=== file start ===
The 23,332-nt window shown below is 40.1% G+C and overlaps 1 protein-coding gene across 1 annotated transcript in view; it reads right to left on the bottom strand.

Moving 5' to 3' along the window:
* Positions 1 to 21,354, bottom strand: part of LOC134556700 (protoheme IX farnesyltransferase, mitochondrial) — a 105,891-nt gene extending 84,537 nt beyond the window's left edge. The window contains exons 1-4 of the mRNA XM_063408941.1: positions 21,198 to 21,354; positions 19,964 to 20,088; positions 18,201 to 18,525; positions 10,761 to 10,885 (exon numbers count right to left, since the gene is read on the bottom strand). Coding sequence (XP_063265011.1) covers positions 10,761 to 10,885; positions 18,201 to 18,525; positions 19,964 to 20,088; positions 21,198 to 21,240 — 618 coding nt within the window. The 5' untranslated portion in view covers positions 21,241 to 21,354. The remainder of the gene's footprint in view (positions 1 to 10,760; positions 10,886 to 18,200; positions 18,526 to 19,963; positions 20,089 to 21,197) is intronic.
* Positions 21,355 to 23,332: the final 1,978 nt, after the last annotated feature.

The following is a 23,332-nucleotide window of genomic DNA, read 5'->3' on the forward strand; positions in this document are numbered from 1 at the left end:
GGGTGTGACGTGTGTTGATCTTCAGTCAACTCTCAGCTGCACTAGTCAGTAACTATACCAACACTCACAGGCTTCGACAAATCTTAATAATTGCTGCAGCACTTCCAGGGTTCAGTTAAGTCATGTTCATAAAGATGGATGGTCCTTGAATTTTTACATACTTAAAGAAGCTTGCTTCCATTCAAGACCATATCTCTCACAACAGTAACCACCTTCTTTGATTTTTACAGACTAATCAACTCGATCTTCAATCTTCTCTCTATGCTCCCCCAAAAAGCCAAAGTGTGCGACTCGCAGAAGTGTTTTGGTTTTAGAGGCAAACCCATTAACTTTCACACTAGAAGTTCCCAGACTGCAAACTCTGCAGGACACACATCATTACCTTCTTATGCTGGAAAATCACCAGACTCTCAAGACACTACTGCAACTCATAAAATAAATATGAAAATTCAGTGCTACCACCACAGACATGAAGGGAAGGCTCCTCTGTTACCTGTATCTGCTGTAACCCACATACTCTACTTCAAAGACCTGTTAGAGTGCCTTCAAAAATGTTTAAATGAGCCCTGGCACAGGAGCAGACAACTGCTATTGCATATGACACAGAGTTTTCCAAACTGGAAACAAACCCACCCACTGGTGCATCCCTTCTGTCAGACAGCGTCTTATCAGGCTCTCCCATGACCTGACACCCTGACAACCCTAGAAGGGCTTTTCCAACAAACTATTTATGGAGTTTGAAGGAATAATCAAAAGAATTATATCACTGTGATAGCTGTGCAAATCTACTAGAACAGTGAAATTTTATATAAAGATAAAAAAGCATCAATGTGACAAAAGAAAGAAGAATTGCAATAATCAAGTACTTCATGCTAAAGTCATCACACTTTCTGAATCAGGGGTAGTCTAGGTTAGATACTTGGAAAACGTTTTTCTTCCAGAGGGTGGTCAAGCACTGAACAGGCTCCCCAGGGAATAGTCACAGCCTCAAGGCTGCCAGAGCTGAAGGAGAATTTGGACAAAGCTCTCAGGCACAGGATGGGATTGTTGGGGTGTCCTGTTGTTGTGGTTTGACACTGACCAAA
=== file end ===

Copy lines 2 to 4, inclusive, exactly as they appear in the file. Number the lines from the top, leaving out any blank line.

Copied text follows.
Moving 5' to 3' along the window:
* Positions 1 to 21,354, bottom strand: part of LOC134556700 (protoheme IX farnesyltransferase, mitochondrial) — a 105,891-nt gene extending 84,537 nt beyond the window's left edge. The window contains exons 1-4 of the mRNA XM_063408941.1: positions 21,198 to 21,354; positions 19,964 to 20,088; positions 18,201 to 18,525; positions 10,761 to 10,885 (exon numbers count right to left, since the gene is read on the bottom strand). Coding sequence (XP_063265011.1) covers positions 10,761 to 10,885; positions 18,201 to 18,525; positions 19,964 to 20,088; positions 21,198 to 21,240 — 618 coding nt within the window. The 5' untranslated portion in view covers positions 21,241 to 21,354. The remainder of the gene's footprint in view (positions 1 to 10,760; positions 10,886 to 18,200; positions 18,526 to 19,963; positions 20,089 to 21,197) is intronic.
* Positions 21,355 to 23,332: the final 1,978 nt, after the last annotated feature.